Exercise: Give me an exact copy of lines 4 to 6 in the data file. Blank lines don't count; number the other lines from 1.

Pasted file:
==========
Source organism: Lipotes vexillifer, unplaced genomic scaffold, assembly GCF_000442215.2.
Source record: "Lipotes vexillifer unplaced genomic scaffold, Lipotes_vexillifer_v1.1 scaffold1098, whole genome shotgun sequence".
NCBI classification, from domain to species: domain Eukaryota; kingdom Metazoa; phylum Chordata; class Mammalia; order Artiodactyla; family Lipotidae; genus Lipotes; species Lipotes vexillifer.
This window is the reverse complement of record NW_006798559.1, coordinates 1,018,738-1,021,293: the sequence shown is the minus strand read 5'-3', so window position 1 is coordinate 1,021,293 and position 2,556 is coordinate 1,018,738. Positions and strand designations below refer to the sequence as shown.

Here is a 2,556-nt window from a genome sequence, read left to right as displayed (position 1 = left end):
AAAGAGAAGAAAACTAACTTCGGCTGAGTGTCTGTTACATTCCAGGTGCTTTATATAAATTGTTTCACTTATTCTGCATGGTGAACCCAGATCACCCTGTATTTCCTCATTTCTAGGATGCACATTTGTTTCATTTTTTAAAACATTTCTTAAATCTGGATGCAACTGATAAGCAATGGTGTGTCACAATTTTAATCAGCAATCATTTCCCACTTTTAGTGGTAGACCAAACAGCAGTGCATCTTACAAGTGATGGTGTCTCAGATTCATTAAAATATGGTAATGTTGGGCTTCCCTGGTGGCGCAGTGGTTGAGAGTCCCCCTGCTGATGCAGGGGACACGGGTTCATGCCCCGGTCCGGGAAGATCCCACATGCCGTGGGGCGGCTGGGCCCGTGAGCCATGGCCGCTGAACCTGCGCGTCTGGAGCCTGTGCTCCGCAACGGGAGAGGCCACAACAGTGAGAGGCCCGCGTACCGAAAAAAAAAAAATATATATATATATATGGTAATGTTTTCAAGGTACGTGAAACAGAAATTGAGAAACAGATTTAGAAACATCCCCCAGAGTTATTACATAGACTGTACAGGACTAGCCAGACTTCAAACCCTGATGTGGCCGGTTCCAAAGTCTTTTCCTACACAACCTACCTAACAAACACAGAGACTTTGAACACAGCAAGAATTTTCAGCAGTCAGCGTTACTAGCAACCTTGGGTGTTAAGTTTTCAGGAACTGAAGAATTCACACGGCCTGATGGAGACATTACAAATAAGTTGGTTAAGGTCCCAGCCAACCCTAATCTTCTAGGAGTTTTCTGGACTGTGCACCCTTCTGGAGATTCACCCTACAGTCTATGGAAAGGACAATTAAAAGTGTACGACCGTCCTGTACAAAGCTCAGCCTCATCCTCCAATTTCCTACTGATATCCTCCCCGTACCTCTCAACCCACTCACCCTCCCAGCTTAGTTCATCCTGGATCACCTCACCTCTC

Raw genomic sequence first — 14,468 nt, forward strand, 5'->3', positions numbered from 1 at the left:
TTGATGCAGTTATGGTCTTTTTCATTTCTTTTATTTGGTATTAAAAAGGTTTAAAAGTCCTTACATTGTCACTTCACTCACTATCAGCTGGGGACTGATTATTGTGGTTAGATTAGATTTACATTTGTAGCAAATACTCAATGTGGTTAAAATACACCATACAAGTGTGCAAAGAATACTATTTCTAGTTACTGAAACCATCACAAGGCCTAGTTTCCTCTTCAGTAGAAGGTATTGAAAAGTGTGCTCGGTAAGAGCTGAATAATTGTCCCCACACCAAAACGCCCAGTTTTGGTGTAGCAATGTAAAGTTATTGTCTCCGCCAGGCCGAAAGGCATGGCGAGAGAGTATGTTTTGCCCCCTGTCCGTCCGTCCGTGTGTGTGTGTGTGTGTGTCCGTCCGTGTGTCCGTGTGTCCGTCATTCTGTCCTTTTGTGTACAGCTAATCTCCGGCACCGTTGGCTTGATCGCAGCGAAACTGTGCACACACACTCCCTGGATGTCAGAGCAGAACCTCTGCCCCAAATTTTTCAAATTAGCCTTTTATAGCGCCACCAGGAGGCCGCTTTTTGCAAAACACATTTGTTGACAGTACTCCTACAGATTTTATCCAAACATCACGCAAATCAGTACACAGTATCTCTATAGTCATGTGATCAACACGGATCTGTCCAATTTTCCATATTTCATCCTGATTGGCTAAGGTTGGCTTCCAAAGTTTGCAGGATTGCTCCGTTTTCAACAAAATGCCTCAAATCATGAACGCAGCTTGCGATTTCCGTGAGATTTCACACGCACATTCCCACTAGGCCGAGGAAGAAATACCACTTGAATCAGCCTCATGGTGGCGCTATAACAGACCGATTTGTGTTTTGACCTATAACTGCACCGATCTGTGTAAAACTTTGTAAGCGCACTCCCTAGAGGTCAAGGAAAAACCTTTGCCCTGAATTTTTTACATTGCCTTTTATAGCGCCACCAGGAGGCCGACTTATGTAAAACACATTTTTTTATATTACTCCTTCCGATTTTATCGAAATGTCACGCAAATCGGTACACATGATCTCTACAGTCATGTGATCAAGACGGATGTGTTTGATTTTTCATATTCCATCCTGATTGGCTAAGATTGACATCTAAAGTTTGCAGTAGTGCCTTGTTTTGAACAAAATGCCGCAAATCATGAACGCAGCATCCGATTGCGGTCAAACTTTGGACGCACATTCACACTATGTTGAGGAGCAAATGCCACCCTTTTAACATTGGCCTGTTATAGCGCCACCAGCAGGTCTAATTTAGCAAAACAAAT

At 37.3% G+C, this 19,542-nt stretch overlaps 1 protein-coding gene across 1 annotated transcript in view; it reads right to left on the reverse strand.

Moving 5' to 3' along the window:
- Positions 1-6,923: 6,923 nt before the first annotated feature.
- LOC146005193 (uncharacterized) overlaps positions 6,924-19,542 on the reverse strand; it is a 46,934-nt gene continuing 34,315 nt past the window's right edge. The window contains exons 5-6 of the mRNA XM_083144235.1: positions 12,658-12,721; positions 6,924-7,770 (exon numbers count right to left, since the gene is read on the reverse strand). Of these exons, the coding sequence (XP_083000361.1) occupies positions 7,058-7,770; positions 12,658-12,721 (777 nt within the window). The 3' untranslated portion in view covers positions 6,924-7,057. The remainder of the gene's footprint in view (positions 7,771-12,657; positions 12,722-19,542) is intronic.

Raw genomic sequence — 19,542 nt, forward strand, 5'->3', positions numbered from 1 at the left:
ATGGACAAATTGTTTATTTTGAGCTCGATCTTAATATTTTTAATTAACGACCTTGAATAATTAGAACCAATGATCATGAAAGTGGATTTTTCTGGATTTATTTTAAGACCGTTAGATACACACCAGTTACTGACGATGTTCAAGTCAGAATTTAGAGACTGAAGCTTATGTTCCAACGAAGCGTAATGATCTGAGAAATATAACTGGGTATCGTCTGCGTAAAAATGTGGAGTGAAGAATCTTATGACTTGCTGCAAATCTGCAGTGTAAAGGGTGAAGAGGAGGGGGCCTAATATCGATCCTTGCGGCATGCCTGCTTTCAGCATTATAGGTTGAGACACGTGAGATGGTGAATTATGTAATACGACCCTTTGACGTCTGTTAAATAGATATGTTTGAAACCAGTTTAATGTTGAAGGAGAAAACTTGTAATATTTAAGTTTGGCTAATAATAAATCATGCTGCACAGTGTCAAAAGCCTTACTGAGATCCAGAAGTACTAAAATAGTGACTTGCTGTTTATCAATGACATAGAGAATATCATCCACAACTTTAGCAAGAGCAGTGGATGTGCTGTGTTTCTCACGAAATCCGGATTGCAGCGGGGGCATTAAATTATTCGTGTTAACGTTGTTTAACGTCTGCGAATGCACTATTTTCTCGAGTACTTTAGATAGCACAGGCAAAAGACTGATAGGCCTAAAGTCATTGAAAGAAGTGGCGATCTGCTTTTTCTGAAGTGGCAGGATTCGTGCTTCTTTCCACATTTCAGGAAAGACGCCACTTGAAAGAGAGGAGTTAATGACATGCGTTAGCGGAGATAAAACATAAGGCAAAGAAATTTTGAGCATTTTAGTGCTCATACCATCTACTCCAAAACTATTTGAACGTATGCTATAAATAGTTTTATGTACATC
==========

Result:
This window is the reverse complement of record NW_006798559.1, coordinates 1,018,738-1,021,293: the sequence shown is the minus strand read 5'-3', so window position 1 is coordinate 1,021,293 and position 2,556 is coordinate 1,018,738. Positions and strand designations below refer to the sequence as shown.

Here is a 2,556-nt window from a genome sequence, read left to right as displayed (position 1 = left end):
AAAGAGAAGAAAACTAACTTCGGCTGAGTGTCTGTTACATTCCAGGTGCTTTATATAAATTGTTTCACTTATTCTGCATGGTGAACCCAGATCACCCTGTATTTCCTCATTTCTAGGATGCACATTTGTTTCATTTTTTAAAACATTTCTTAAATCTGGATGCAACTGATAAGCAATGGTGTGTCACAATTTTAATCAGCAATCATTTCCCACTTTTAGTGGTAGACCAAACAGCAGTGCATCTTACAAGTGATGGTGTCTCAGATTCATTAAAATATGGTAATGTTGGGCTTCCCTGGTGGCGCAGTGGTTGAGAGTCCCCCTGCTGATGCAGGGGACACGGGTTCATGCCCCGGTCCGGGAAGATCCCACATGCCGTGGGGCGGCTGGGCCCGTGAGCCATGGCCGCTGAACCTGCGCGTCTGGAGCCTGTGCTCCGCAACGGGAGAGGCCACAACAGTGAGAGGCCCGCGTACCGAAAAAAAAAAAATATATATATATATATGGTAATGTTTTCAAGGTACGTGAAACAGAAATTGAGAAACAGATTTAGAAACATCCCCCAGAGTTATTACATAGACTGTACAGGACTAGCCAGACTTCAAACCCTGATGTGGCCGGTTCCAAAGTCTTTTCCTACACAACCTACCTAACAAACACAGAGACTTTGAACACAGCAAGAATTTTCAGCAGTCAGCGTTACTAGCAACCTTGGGTGTTAAGTTTTCAGGAACTGAAGAATTCACACGGCCTGATGGAGACATTACAAATAAGTTGGTTAAGGTCCCAGCCAACCCTAATCTTCTAGGAGTTTTCTGGACTGTGCACCCTTCTGGAGATTCACCCTACAGTCTATGGAAAGGACAATTAAAAGTGTACGACCGTCCTGTACAAAGCTCAGCCTCATCCTCCAATTTCCTACTGATATCCTCCCCGTACCTCTCAACCCACTCACCCTCCCAGCTTAGTTCATCCTGGATCACCTCACCTCTC